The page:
Here’s the thing. The trigger didn’t go away after that conversation. It’s still there. It’s still unsettling, and it still needs to be addressed. But the adrenaline of it has died down, which creates space and energy for a rational, considered response.
So a whole lot of things happened here, both in terms of trigger/response and in terms of strategies to be mindful in a difficult situation: body scan, compassionate listening, and breath awareness, to name a few.
What to hear the irony? Earlier that week I’d spent two days in Washington DC at a Google-initiated training called Search Inside Yourself, where we learned the neurobiology of mindfulness and all the ways to put it into practice. Even so (even so!), I experienced the whole gamut of trigger/response, bloody guts and all.
So what’s the takeaway?
Being mindful doesn’t exempt you from being triggered.
I think the differentiator is in the response: in awareness, that is, in reading the situation, and in processing the adrenaline of the trigger.

There’s the state of mindfulness you’re in when you’re triggered. There’s the imbalance of the adrenaline of the trigger. And there’s the practice of a mindful response.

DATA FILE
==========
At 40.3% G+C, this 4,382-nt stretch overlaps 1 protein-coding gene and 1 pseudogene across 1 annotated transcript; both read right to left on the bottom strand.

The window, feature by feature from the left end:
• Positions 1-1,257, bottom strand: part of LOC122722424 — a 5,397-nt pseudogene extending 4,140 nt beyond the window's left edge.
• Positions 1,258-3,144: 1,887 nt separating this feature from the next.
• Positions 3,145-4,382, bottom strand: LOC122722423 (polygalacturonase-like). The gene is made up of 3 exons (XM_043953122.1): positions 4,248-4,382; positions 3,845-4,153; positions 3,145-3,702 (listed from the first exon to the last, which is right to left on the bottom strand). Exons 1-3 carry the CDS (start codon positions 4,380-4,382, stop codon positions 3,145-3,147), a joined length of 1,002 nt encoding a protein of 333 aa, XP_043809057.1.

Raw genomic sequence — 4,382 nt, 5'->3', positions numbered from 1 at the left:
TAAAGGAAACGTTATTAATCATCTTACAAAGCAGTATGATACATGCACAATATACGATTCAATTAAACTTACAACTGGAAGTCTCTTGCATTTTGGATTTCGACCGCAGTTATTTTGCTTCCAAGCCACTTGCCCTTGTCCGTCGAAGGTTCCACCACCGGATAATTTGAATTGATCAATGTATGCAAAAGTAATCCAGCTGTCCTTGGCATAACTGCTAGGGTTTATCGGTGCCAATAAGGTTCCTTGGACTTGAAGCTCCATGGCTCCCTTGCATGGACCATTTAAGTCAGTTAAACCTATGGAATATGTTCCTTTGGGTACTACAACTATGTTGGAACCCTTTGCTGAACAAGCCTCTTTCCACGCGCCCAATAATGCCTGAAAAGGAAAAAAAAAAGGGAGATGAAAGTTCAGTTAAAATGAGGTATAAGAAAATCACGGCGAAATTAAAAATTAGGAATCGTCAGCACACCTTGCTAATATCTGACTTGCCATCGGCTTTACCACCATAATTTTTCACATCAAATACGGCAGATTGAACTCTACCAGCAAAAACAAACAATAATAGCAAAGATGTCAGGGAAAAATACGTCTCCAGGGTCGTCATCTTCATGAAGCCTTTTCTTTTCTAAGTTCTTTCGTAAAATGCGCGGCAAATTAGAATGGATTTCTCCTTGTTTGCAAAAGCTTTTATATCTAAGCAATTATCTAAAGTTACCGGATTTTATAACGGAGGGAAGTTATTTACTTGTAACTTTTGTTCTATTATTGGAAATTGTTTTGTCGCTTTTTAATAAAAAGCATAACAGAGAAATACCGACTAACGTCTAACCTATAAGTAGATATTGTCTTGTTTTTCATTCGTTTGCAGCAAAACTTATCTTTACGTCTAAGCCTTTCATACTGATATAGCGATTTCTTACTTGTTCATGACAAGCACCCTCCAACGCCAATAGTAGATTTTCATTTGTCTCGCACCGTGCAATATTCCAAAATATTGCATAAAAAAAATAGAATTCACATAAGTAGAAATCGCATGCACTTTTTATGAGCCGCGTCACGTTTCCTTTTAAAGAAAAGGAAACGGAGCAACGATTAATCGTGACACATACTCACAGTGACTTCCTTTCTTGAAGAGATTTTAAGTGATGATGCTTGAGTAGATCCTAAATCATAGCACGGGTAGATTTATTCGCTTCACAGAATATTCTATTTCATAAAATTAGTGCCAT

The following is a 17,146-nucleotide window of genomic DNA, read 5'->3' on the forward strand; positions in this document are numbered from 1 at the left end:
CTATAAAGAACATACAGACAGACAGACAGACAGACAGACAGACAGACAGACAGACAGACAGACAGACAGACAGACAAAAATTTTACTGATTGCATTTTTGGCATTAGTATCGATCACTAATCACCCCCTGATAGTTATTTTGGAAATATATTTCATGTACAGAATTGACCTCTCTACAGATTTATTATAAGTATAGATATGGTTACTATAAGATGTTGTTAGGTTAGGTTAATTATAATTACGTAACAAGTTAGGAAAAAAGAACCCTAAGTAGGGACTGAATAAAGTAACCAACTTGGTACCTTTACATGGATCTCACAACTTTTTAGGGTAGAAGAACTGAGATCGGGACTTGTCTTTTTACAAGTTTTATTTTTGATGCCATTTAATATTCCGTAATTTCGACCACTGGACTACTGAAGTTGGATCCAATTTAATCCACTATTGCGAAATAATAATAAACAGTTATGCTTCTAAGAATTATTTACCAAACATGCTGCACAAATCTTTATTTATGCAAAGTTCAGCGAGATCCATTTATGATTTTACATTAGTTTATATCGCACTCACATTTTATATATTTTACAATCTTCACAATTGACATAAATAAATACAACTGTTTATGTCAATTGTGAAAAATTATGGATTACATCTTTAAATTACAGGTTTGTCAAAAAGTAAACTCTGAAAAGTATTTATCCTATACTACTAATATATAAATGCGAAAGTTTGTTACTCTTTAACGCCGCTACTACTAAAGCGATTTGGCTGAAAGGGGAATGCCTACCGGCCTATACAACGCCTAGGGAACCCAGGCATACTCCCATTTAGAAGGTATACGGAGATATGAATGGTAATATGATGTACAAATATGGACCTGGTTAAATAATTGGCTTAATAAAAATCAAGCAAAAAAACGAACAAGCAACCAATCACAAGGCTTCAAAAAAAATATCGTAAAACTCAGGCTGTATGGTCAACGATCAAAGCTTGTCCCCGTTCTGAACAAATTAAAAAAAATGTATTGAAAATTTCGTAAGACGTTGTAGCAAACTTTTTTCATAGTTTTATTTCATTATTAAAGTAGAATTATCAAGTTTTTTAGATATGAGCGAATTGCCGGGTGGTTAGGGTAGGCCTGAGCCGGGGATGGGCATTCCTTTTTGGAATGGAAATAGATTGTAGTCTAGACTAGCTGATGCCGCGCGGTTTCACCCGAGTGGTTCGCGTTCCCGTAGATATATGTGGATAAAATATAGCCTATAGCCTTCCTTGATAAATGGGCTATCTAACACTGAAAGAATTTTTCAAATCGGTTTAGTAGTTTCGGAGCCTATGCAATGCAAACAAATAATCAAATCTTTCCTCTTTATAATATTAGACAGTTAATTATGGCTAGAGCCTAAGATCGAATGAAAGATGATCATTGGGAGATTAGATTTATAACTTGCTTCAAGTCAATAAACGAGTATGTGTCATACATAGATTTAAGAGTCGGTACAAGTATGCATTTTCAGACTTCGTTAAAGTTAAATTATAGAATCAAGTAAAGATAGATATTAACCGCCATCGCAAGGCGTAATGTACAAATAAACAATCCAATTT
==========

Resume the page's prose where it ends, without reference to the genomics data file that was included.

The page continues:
Does that make sense?
What are your triggers? And, more importantly, what are your responses to them?
We’d love to hear. In fact, your sharing your triggers/responses in confidence will help us with our session on exactly this topic ("Old Triggers, New Responses") that's part of our first ABG conference in Brooklyn, New York on September 12. Click here to register your interest.


Meet the Tribe!

Our community is only as strong as the company we keep, and here we meet some of the folks who make our profession so dynamic.

Week 10_Melanie Young headshot.JPG

Melanie Young, Host The Connected Table Live & Fearless Fabulous You (both iHeart)

Years in Industry:  28

My Biggest Challenge To Wellness:

My biggest challenge now is not letting any stress get to me and making sure I keep everything in balance to stay healthy. My tipping point was being diagnosed with Stage 2A breast cancer in 2009 after living on a steady diet of stress and unhealthy eating for most of my life. After more than a year of living chemically and surgically I decided I did not want to revisit Cancerland again. There are too many other places I’d like to be free to visit and enjoy in good health.
How I Keep It Together To Stay Well: